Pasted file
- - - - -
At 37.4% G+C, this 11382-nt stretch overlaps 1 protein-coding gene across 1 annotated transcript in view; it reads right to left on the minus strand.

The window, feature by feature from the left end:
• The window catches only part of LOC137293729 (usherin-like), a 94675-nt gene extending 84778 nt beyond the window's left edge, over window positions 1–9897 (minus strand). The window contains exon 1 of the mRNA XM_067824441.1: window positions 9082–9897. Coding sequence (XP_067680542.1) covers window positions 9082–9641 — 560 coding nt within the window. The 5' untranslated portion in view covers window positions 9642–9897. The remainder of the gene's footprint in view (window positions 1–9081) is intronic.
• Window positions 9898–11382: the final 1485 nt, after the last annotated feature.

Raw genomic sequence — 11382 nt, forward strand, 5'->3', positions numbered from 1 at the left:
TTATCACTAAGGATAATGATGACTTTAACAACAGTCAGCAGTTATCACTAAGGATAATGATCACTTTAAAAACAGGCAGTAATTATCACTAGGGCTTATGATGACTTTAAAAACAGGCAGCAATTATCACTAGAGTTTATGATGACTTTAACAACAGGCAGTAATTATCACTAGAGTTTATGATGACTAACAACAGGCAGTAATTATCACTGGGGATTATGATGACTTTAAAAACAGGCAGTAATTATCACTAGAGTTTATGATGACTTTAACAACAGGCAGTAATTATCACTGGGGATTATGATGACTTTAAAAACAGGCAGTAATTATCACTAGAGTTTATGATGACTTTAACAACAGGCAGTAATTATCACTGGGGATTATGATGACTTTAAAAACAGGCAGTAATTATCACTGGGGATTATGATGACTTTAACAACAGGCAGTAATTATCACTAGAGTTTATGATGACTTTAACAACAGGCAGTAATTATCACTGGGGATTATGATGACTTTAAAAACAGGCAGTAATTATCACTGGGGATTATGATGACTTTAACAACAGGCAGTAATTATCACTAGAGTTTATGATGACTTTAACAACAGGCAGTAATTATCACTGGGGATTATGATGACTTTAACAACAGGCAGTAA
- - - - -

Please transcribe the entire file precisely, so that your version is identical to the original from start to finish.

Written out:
At 37.4% G+C, this 11382-nt stretch overlaps 1 protein-coding gene across 1 annotated transcript in view; it reads right to left on the minus strand.

The window, feature by feature from the left end:
• The window catches only part of LOC137293729 (usherin-like), a 94675-nt gene extending 84778 nt beyond the window's left edge, over window positions 1–9897 (minus strand). The window contains exon 1 of the mRNA XM_067824441.1: window positions 9082–9897. Coding sequence (XP_067680542.1) covers window positions 9082–9641 — 560 coding nt within the window. The 5' untranslated portion in view covers window positions 9642–9897. The remainder of the gene's footprint in view (window positions 1–9081) is intronic.
• Window positions 9898–11382: the final 1485 nt, after the last annotated feature.

Raw genomic sequence — 11382 nt, forward strand, 5'->3', positions numbered from 1 at the left:
TTATCACTAAGGATAATGATGACTTTAACAACAGTCAGCAGTTATCACTAAGGATAATGATCACTTTAAAAACAGGCAGTAATTATCACTAGGGCTTATGATGACTTTAAAAACAGGCAGCAATTATCACTAGAGTTTATGATGACTTTAACAACAGGCAGTAATTATCACTAGAGTTTATGATGACTAACAACAGGCAGTAATTATCACTGGGGATTATGATGACTTTAAAAACAGGCAGTAATTATCACTAGAGTTTATGATGACTTTAACAACAGGCAGTAATTATCACTGGGGATTATGATGACTTTAAAAACAGGCAGTAATTATCACTAGAGTTTATGATGACTTTAACAACAGGCAGTAATTATCACTGGGGATTATGATGACTTTAAAAACAGGCAGTAATTATCACTGGGGATTATGATGACTTTAACAACAGGCAGTAATTATCACTAGAGTTTATGATGACTTTAACAACAGGCAGTAATTATCACTGGGGATTATGATGACTTTAAAAACAGGCAGTAATTATCACTGGGGATTATGATGACTTTAACAACAGGCAGTAATTATCACTAGAGTTTATGATGACTTTAACAACAGGCAGTAATTATCACTGGGGATTATGATGACTTTAACAACAGGCAGTAA